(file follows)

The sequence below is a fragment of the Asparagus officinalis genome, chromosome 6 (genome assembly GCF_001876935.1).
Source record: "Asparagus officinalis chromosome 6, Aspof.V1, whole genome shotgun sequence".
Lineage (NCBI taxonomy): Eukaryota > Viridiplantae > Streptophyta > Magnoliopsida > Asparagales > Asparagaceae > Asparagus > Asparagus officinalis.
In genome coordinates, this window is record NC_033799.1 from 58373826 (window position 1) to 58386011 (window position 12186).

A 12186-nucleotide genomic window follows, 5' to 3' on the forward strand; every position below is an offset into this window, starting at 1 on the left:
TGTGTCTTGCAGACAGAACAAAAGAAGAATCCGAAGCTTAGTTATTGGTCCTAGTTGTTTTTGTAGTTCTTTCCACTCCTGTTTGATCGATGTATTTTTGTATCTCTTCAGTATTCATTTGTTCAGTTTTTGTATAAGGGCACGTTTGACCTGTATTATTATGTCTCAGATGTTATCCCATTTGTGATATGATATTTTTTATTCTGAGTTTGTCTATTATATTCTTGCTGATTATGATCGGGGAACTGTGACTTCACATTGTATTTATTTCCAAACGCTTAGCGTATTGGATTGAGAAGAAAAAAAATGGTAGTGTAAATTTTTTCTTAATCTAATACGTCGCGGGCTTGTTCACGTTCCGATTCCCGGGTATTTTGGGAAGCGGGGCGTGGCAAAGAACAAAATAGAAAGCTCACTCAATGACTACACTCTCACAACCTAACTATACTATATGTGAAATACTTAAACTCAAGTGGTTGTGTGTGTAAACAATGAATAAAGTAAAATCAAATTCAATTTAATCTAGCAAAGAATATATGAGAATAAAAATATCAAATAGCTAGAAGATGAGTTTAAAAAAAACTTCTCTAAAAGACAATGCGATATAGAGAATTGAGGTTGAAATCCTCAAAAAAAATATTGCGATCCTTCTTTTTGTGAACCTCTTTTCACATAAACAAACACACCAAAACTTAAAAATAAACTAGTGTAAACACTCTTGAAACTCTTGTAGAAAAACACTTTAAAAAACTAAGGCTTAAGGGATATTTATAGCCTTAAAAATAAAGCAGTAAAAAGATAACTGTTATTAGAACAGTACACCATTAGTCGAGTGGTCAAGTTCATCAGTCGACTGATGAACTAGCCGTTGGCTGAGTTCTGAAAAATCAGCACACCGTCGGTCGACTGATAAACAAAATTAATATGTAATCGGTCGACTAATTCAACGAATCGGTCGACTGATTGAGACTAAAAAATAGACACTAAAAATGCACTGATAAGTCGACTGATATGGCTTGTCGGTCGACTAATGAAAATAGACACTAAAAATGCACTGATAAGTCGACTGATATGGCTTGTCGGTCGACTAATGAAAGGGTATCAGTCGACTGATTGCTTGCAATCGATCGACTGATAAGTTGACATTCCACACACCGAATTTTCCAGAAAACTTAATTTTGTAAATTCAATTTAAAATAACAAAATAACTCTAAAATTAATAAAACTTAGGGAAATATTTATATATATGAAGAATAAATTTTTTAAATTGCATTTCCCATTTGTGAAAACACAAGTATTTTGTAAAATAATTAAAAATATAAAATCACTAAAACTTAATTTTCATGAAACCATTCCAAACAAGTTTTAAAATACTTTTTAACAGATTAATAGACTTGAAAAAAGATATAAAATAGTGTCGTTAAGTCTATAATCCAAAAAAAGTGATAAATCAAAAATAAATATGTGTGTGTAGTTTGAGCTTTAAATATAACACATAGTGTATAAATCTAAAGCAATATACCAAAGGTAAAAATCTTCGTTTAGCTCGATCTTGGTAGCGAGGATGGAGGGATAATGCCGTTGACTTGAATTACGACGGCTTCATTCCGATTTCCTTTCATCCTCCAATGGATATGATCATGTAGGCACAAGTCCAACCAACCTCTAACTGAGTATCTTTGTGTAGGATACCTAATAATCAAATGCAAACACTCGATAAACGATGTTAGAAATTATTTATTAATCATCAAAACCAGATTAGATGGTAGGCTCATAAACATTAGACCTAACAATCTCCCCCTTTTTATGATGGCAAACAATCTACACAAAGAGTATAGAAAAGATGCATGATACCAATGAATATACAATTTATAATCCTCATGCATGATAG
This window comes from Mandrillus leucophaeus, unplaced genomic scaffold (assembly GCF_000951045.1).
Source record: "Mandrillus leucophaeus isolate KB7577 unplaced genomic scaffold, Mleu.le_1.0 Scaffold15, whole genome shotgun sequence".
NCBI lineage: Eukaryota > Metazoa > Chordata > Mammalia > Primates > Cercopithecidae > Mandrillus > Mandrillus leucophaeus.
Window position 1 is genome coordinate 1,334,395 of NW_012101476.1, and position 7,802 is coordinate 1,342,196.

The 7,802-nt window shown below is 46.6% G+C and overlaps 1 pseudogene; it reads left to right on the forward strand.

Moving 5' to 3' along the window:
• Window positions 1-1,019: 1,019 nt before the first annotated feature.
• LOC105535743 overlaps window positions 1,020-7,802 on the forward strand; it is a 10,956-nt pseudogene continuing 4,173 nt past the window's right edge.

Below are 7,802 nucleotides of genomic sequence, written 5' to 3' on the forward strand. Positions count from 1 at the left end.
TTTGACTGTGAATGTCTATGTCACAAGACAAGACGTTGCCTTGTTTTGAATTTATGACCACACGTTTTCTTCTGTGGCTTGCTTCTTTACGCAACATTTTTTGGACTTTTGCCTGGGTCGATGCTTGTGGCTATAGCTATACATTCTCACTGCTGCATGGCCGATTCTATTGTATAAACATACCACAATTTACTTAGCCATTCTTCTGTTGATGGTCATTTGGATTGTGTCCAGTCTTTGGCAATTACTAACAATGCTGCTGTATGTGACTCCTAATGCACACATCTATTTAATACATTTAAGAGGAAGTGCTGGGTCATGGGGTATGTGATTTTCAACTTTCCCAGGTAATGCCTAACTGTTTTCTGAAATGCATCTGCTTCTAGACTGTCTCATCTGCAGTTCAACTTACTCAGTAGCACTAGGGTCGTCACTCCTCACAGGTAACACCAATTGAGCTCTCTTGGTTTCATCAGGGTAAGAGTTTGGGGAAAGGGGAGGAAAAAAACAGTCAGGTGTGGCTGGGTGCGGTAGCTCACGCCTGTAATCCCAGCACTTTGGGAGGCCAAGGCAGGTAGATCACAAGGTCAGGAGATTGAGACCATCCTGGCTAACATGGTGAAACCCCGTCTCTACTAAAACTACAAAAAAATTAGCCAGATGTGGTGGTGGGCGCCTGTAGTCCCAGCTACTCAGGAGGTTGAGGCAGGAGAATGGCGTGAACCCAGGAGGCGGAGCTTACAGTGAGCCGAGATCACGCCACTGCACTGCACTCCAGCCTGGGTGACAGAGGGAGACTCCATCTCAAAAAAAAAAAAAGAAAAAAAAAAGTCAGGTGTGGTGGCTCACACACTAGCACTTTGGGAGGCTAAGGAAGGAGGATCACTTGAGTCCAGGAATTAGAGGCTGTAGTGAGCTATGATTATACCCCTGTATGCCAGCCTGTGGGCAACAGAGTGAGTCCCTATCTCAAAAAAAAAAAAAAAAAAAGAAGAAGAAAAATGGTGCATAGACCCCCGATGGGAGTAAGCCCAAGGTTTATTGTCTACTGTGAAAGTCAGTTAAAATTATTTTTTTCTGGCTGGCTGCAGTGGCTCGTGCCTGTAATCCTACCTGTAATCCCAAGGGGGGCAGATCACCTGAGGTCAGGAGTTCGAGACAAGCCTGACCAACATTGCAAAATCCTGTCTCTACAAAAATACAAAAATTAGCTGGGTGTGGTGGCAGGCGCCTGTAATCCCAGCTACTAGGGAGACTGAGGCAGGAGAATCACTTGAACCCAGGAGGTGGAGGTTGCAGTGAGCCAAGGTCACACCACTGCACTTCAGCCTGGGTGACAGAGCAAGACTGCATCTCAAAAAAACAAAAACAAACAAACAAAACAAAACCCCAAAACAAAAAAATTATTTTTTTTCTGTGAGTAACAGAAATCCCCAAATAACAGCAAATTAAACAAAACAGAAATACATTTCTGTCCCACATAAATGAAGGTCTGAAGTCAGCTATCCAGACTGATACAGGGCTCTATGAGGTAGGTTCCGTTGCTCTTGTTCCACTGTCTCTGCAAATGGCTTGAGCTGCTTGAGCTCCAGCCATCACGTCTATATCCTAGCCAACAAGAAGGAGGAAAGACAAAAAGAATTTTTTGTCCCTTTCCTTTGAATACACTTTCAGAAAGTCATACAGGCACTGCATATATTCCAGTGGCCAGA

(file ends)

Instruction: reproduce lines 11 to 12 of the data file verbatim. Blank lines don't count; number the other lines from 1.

The 7,802-nt window shown below is 46.6% G+C and overlaps 1 pseudogene; it reads left to right on the forward strand.

Moving 5' to 3' along the window: